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Biogas: An Alternative Energy Source for Farmers – GEA


By Rabindra Rooplall



Biogas is a gas produced by the breakdown or decomposition of organic waste in the absence of oxygen and comprises a mixture of gases, mainly carbon dioxide and methane; this can be used as an alternative energy source instead of firewood and fossil fuels, according to the Guyana Energy Agency (GEA).


Public Communications Officer, Taiwo Williams, disclosed that the agency has been monitoring and supporting the installation of bio-digesters. At present there are approximately thirty (30) bio-digesters installed in Guyana that use organic materials to produce biogas.


GEA encourages livestock farmers (cattle, pig, etc) to take advantage of this technology and cash in on potential savings. The production of methane gas will help to conserve on imported energy sources (fossil fuels) thereby allowing for savings on energy bills and a positive contribution to the environment.


“There are many raw materials (organic materials) from which biogas can be extracted, for example, animal manure, leaves, twigs, grasses and garbage, among others. Biogas production from animal waste provides a unique opportunity to mitigate the effects of waste produced on farms while providing a cheap and sustainable source of energy,” the GEA underscored.


“To facilitate the production of biogas a structure referred to as a bio-digester unit (BDU) is used. A bio- digester aids in the decomposition of organic materials, such as those listed above, to produce methane gas (biogas) that can be used for cooking, heating, lighting (using gas lamps), electricity generation, operation of farm machinery and other energy needs.


“A bio-digester unit is a clean, healthy and economic alternative since it not only provides fuel for domestic household use but also provides liquid and solid fertilizers that can be used in farming. This in turn aids in reducing the amount of chemical contaminants (in organic fertilizer) that affects human health and the environment.”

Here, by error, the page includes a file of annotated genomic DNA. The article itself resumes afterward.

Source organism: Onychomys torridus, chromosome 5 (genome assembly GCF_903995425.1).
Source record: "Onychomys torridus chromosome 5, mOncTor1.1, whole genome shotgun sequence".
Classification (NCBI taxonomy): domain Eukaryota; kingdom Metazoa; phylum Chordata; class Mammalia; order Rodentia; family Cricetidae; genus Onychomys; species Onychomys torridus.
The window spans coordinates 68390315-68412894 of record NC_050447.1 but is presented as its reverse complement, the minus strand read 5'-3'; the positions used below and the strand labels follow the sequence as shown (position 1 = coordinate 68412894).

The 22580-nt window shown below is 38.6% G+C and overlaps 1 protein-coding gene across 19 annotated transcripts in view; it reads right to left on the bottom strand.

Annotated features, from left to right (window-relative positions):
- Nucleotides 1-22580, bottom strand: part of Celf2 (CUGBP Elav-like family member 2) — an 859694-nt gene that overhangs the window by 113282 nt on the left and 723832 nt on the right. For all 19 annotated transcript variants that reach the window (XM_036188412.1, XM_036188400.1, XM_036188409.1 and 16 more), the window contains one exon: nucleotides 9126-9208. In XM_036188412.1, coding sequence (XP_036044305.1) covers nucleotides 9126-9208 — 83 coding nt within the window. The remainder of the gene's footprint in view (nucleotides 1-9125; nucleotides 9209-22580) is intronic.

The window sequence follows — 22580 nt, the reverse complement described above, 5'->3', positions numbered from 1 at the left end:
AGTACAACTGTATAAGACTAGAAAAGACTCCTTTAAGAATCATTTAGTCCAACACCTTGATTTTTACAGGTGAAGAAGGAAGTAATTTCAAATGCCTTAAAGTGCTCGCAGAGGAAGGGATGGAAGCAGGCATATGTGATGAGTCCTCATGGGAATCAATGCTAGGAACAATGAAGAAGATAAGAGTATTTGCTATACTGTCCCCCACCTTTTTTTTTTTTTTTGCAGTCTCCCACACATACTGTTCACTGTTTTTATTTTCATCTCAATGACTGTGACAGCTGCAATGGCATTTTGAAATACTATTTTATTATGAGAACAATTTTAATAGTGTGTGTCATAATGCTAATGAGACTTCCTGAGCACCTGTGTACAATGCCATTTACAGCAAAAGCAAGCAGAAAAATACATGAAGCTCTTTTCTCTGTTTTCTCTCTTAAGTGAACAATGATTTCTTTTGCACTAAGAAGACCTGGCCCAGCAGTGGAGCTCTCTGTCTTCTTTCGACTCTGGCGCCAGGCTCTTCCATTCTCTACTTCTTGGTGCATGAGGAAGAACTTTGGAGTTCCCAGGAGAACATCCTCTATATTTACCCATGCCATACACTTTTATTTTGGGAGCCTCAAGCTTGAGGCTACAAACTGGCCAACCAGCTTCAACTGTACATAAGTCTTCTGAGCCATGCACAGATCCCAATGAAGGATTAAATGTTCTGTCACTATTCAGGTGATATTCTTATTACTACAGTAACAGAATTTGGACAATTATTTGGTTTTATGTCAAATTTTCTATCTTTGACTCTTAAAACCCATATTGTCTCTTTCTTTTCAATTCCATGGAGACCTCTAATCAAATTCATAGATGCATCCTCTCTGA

The decomposition of waste material during anaerobic digestion is caused by bacterial action rather than high temperatures. It takes place in almost any biological environment, but is favoured by warm, wet and low oxygen conditions. Anaerobic digestion also occurs in two major situations created by human activities: Sewage (human waste) or animal manure. Landfill gas produced by domestic refuse buried at landfill sites.


In nature, there are also many raw materials (organic materials) from which biogas can be extracted: human and animal manure, leaves, twigs, grasses, garbage, agricultural and industrial wastes with organic content greater than 2%. The biogas produced can be used for cooking, heating, lighting (using gas lamps), electricity generation, operation of farm machinery and other energy needs. The effluent produced from the process can be used as a fertilizer for crops.


The cost to set up a bio-digester including parts and labour should be approximately $120,000 and would replace the need for at least one 20-lb LPG gas cylinder per month. The simple payback for the installation based on an average cost $3,600 per 20-lb LPG gas, is just under three years. After year three except for basic maintenance and labour, all gas produced will be free.


Biogas is primarily used as a fuel for cooking purposes and electricity generation.  Scientific advances have significantly enhanced biogas yield production, leading to the development of commercial or large/medium scale biogas plants in recent years.


In terms of both consumption and production of biogas, Europe leads the other nations mainly due to increased government regulation for renewable energy initiatives.   The German experience is particularly impressive.  Since the introduction of feed-in-tariffs for biogas in Germany, over 7000 biogas plants have been developed, and are on target to develop 17% of power from biogas.  However, although Europe dominates biogas production, the technology application is fast increasing in Japan, Australia, New Zealand and the United States.  The Asia-Pacific biogas plants market is displaying strong appetite for growth, especially in the emerging markets such as China and India.


Global Analysts, Inc reports that the global biogas plants markets will reach $8.98 billion by the year 2017.  The desire to reduce dependency on fossil fuels, heightened attention to eco-friendliness, and government incentive programs will continue to grow investment in biogas facilities.



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